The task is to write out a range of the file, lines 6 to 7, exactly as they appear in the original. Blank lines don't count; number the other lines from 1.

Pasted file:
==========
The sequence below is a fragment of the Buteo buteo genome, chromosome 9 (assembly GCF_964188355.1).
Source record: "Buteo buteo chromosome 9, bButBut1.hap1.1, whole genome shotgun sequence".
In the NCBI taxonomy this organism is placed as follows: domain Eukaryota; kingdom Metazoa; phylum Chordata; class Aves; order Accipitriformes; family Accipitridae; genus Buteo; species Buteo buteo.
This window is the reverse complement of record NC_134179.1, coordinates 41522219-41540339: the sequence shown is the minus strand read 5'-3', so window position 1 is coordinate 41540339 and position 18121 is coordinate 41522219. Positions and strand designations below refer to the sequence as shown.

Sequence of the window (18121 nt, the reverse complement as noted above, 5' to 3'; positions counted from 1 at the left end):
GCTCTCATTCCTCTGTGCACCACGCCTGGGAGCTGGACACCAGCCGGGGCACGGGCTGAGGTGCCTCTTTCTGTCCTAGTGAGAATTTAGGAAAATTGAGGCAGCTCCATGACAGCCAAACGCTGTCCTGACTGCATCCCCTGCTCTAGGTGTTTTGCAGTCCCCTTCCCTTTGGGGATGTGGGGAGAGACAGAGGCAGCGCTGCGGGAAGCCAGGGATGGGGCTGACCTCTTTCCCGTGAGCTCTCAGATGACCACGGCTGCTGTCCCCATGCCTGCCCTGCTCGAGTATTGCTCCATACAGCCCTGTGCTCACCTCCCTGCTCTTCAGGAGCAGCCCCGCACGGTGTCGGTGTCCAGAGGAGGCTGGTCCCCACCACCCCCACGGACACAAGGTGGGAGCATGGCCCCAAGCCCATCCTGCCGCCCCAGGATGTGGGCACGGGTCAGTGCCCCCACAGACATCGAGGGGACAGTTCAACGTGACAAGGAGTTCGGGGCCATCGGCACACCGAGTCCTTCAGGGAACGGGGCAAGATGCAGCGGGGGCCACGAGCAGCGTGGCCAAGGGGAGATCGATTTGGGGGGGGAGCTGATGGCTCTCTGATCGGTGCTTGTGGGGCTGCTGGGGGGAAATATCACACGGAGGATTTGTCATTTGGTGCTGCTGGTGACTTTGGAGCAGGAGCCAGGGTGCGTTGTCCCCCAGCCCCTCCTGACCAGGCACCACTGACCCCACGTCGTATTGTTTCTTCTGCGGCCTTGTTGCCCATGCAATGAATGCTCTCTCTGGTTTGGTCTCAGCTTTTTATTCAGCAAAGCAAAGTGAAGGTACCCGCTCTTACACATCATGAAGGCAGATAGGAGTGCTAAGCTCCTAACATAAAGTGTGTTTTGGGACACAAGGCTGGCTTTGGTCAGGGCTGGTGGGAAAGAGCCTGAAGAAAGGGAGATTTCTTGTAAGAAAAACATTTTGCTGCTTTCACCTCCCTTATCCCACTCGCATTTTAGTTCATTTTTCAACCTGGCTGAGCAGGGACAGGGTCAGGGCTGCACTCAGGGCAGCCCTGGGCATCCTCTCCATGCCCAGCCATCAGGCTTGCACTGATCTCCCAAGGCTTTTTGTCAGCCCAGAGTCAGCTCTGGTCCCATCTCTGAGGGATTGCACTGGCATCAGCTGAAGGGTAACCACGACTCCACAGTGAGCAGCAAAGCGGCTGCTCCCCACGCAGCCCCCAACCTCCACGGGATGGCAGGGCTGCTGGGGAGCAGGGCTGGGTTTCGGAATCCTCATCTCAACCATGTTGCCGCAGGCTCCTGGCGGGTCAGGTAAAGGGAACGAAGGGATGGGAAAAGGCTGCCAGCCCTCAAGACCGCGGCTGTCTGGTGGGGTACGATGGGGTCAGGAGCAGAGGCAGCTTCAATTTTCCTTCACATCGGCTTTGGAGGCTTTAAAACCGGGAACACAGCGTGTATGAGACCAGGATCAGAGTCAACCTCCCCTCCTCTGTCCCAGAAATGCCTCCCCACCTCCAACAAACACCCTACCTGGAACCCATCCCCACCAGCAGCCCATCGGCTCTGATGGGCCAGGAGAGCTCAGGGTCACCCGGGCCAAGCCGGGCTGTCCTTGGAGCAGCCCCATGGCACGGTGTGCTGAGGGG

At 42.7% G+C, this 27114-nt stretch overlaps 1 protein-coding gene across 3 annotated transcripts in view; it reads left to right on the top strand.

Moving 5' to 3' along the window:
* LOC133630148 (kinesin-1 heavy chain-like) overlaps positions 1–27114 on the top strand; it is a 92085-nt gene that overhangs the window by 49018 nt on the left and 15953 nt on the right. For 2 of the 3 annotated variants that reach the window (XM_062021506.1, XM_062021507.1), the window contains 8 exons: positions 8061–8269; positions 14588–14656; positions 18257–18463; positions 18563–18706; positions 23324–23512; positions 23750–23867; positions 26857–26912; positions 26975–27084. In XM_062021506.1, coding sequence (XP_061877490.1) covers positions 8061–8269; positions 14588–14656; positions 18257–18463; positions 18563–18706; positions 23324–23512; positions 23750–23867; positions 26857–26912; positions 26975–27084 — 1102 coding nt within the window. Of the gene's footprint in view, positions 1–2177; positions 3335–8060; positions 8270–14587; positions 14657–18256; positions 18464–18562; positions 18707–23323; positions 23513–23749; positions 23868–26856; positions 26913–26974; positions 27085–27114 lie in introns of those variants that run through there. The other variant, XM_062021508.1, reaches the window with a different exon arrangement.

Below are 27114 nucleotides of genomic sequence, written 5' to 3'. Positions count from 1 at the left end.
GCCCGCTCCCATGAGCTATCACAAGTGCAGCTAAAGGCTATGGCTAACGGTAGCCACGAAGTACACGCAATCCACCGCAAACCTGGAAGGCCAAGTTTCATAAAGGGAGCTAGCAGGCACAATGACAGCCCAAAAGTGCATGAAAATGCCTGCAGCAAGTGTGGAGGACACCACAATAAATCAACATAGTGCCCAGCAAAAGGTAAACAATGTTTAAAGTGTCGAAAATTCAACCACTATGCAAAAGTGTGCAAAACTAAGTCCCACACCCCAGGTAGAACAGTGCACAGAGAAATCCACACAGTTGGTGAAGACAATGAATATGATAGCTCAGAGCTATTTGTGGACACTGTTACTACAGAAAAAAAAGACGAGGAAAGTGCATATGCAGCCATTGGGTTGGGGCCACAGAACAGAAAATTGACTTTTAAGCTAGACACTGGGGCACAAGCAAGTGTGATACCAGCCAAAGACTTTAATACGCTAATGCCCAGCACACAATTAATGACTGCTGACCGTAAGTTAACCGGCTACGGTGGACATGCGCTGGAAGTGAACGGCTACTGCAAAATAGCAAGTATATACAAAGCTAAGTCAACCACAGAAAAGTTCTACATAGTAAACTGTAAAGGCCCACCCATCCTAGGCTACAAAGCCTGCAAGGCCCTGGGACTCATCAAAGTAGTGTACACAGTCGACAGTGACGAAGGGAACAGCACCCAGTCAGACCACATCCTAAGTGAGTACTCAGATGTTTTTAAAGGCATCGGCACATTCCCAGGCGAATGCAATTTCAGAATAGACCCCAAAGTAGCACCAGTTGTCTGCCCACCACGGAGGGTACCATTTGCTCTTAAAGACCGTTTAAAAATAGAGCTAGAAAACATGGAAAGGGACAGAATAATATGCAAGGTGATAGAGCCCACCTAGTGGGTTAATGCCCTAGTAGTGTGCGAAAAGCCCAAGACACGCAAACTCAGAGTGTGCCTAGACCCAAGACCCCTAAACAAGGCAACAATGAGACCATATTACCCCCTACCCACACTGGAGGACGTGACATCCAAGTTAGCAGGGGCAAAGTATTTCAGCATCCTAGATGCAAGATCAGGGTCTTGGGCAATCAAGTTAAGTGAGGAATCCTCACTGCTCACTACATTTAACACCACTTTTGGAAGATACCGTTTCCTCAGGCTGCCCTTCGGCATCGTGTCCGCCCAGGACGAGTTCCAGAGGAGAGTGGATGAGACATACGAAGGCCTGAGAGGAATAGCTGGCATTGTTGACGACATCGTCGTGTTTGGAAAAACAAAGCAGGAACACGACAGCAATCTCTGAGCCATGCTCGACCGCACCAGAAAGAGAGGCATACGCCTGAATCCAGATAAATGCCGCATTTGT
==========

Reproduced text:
GCTCTCATTCCTCTGTGCACCACGCCTGGGAGCTGGACACCAGCCGGGGCACGGGCTGAGGTGCCTCTTTCTGTCCTAGTGAGAATTTAGGAAAATTGAGGCAGCTCCATGACAGCCAAACGCTGTCCTGACTGCATCCCCTGCTCTAGGTGTTTTGCAGTCCCCTTCCCTTTGGGGATGTGGGGAGAGACAGAGGCAGCGCTGCGGGAAGCCAGGGATGGGGCTGACCTCTTTCCCGTGAGCTCTCAGATGACCACGGCTGCTGTCCCCATGCCTGCCCTGCTCGAGTATTGCTCCATACAGCCCTGTGCTCACCTCCCTGCTCTTCAGGAGCAGCCCCGCACGGTGTCGGTGTCCAGAGGAGGCTGGTCCCCACCACCCCCACGGACACAAGGTGGGAGCATGGCCCCAAGCCCATCCTGCCGCCCCAGGATGTGGGCACGGGTCAGTGCCCCCACAGACATCGAGGGGACAGTTCAACGTGACAAGGAGTTCGGGGCCATCGGCACACCGAGTCCTTCAGGGAACGGGGCAAGATGCAGCGGGGGCCACGAGCAGCGTGGCCAAGGGGAGATCGATTTGGGGGGGGAGCTGATGGCTCTCTGATCGGTGCTTGTGGGGCTGCTGGGGGGAAATATCACACGGAGGATTTGTCATTTGGTGCTGCTGGTGACTTTGGAGCAGGAGCCAGGGTGCGTTGTCCCCCAGCCCCTCCTGACCAGGCACCACTGACCCCACGTCGTATTGTTTCTTCTGCGGCCTTGTTGCCCATGCAATGAATGCTCTCTCTGGTTTGGTCTCAGCTTTTTATTCAGCAAAGCAAAGTGAAGGTACCCGCTCTTACACATCATGAAGGCAGATAGGAGTGCTAAGCTCCTAACATAAAGTGTGTTTTGGGACACAAGGCTGGCTTTGGTCAGGGCTGGTGGGAAAGAGCCTGAAGAAAGGGAGATTTCTTGTAAGAAAAACATTTTGCTGCTTTCACCTCCCTTATCCCACTCGCATTTTAGTTCATTTTTCAACCTGGCTGAGCAGGGACAGGGTCAGGGCTGCACTCAGGGCAGCCCTGGGCATCCTCTCCATGCCCAGCCATCAGGCTTGCACTGATCTCCCAAGGCTTTTTGTCAGCCCAGAGTCAGCTCTGGTCCCATCTCTGAGGGATTGCACTGGCATCAGCTGAAGGGTAACCACGACTCCACAGTGAGCAGCAAAGCGGCTGCTCCCCACGCAGCCCCCAACCTCCACGGGATGGCAGGGCTGCTGGGGAGCAGGGCTGGGTTTCGGAATCCTCATCTCAACCATGTTGCCGCAGGCTCCTGGCGGGTCAGGTAAAGGGAACGAAGGGATGGGAAAAGGCTGCCAGCCCTCAAGACCGCGGCTGTCTGGTGGGGTACGATGGGGTCAGGAGCAGAGGCAGCTTCAATTTTCCTTCACATCGGCTTTGGAGGCTTTAAAACCGGGAACACAGCGTGTATGAGACCAGGATCAGAGTCAACCTCCCCTCCTCTGTCCCAGAAATGCCTCCCCACCTCCAACAAACACCCTACCTGGAACCCATCCCCACCAGCAGCCCATCGGCTCTGATGGGCCAGGAGAGCTCAGGGTCACCCGGGCCAAGCCGGGCTGTCCTTGGAGCAGCCCCATGGCACGGTGTGCTGAGGGG

At 42.7% G+C, this 27114-nt stretch overlaps 1 protein-coding gene across 3 annotated transcripts in view; it reads left to right on the top strand.